A tracheostomy provides an air passage to help you breathe when the usual route for breathing is somehow blocked or reduced. A tracheostomy is often needed when health problems require long-term use of a machine (ventilator) to help you breathe. In rare cases, an emergency tracheotomy is performed when the airway is suddenly blocked, such as after a traumatic injury to the face or neck.
• Medical conditions that make it necessary to use a breathing machine (ventilator) for an extended period, usually more than one or two weeks
• Medical conditions that block or narrow your airway, such as vocal cord paralysis or throat cancer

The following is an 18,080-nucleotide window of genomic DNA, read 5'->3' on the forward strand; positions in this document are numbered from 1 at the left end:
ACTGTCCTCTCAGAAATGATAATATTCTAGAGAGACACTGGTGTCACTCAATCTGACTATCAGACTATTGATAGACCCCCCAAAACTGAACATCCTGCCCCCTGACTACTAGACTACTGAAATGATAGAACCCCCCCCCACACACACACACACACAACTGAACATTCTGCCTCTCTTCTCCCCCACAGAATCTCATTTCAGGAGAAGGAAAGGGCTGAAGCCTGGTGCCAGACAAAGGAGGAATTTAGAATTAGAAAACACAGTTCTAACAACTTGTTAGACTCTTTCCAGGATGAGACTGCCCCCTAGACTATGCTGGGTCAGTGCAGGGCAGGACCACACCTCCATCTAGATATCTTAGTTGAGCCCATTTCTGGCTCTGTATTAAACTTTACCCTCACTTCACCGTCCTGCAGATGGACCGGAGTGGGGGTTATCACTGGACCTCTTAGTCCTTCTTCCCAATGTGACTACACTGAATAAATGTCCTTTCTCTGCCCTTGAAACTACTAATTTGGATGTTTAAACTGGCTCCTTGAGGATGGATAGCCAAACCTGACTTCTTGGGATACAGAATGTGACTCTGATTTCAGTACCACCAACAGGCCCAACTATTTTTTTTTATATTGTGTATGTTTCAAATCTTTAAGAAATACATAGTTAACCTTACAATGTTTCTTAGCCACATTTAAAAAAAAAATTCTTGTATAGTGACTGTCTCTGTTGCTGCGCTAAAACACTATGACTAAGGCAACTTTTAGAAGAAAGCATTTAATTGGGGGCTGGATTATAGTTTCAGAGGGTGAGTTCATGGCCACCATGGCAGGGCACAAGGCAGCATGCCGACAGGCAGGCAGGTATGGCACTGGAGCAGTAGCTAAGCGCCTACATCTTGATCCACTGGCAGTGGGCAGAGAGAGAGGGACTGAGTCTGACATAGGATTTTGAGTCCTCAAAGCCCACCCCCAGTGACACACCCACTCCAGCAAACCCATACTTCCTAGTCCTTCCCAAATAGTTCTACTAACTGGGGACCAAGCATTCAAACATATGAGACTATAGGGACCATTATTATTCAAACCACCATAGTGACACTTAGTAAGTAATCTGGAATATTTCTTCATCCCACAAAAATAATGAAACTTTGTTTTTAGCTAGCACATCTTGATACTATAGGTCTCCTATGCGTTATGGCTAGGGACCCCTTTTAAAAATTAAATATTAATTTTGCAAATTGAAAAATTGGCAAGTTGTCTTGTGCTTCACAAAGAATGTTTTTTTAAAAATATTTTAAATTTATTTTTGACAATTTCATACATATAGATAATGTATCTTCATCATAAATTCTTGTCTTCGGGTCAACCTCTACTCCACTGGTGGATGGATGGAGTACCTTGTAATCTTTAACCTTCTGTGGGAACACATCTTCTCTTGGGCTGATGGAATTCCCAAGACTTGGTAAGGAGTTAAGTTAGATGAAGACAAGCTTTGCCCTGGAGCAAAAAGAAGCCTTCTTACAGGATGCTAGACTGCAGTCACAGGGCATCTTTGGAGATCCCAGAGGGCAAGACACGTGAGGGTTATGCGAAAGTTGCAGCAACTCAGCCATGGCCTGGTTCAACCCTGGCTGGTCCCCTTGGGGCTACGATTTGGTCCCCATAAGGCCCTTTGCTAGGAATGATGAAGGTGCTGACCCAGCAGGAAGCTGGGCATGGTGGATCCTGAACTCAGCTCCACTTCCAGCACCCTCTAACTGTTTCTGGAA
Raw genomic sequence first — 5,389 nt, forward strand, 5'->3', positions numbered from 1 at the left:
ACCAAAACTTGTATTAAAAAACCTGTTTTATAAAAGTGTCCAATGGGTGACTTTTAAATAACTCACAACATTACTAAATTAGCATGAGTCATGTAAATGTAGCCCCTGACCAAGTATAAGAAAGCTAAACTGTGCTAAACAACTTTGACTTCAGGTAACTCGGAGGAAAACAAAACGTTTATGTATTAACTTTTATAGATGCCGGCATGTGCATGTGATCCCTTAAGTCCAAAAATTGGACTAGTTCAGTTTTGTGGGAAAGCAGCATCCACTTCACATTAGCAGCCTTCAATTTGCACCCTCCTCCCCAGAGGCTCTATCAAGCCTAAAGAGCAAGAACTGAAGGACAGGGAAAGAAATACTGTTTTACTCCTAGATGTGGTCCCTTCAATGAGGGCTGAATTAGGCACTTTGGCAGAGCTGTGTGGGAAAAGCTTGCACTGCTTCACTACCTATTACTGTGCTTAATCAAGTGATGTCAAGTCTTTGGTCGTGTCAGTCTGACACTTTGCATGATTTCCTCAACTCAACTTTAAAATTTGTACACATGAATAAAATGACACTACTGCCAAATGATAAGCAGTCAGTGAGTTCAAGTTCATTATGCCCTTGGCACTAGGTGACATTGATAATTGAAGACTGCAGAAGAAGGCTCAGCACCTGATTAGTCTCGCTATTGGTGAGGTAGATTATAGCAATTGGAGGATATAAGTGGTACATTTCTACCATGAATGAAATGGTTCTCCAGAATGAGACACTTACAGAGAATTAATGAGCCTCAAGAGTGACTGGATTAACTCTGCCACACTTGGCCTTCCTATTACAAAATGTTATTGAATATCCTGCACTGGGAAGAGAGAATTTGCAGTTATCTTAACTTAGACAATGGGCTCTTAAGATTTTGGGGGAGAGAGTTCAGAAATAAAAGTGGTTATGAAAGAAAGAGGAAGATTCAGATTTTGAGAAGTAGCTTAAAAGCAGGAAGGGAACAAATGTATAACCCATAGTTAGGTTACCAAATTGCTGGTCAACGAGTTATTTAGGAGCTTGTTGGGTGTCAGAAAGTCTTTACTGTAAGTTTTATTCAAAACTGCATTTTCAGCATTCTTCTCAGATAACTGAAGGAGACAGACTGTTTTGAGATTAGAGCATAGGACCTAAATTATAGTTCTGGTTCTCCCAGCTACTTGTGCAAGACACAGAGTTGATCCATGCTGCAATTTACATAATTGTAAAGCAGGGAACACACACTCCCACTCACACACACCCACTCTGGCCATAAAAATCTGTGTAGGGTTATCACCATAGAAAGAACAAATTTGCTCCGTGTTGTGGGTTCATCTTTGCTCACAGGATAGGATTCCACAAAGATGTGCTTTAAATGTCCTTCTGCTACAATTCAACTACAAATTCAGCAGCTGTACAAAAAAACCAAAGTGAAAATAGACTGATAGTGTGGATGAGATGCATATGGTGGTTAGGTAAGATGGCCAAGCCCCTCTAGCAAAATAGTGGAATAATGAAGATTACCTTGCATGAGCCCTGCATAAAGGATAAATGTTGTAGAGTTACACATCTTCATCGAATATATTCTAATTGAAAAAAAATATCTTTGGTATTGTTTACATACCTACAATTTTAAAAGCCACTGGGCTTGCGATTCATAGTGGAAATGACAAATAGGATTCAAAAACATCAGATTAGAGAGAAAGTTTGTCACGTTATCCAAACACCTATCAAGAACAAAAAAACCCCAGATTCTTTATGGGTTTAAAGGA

• Paralysis, neurological problems or other conditions that make it difficult to cough up secretions from your throat and require direct suctioning of the windpipe (trachea) to clear your airway
• Preparation for major head or neck surgery to assist breathing during recovery
• Severe trauma to the head or neck that obstructs breathing
• Other emergency situations when breathing is obstructed and emergency personnel can't put a breathing tube through your mouth and into your trachea
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